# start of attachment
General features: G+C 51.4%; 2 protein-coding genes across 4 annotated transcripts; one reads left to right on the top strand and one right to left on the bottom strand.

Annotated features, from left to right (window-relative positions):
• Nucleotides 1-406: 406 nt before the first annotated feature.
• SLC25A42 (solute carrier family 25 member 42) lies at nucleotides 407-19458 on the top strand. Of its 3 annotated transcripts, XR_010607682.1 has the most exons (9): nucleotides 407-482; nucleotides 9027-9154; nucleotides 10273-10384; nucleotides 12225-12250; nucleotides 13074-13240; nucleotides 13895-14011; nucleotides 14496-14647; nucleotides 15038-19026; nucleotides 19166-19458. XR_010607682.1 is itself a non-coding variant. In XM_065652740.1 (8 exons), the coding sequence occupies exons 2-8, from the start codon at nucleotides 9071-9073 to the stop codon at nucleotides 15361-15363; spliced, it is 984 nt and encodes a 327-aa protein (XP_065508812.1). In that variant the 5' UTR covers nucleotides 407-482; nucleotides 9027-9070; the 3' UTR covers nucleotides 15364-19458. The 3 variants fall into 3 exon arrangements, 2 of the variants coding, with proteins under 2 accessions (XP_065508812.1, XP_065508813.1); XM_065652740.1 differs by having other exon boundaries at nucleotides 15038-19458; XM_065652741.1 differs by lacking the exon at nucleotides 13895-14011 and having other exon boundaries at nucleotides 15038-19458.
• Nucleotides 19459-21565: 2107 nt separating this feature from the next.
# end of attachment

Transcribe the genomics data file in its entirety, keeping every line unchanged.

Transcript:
General features: G+C 51.4%; 2 protein-coding genes across 4 annotated transcripts; one reads left to right on the top strand and one right to left on the bottom strand.

Annotated features, from left to right (window-relative positions):
• Nucleotides 1-406: 406 nt before the first annotated feature.
• SLC25A42 (solute carrier family 25 member 42) lies at nucleotides 407-19458 on the top strand. Of its 3 annotated transcripts, XR_010607682.1 has the most exons (9): nucleotides 407-482; nucleotides 9027-9154; nucleotides 10273-10384; nucleotides 12225-12250; nucleotides 13074-13240; nucleotides 13895-14011; nucleotides 14496-14647; nucleotides 15038-19026; nucleotides 19166-19458. XR_010607682.1 is itself a non-coding variant. In XM_065652740.1 (8 exons), the coding sequence occupies exons 2-8, from the start codon at nucleotides 9071-9073 to the stop codon at nucleotides 15361-15363; spliced, it is 984 nt and encodes a 327-aa protein (XP_065508812.1). In that variant the 5' UTR covers nucleotides 407-482; nucleotides 9027-9070; the 3' UTR covers nucleotides 15364-19458. The 3 variants fall into 3 exon arrangements, 2 of the variants coding, with proteins under 2 accessions (XP_065508812.1, XP_065508813.1); XM_065652740.1 differs by having other exon boundaries at nucleotides 15038-19458; XM_065652741.1 differs by lacking the exon at nucleotides 13895-14011 and having other exon boundaries at nucleotides 15038-19458.
• Nucleotides 19459-21565: 2107 nt separating this feature from the next.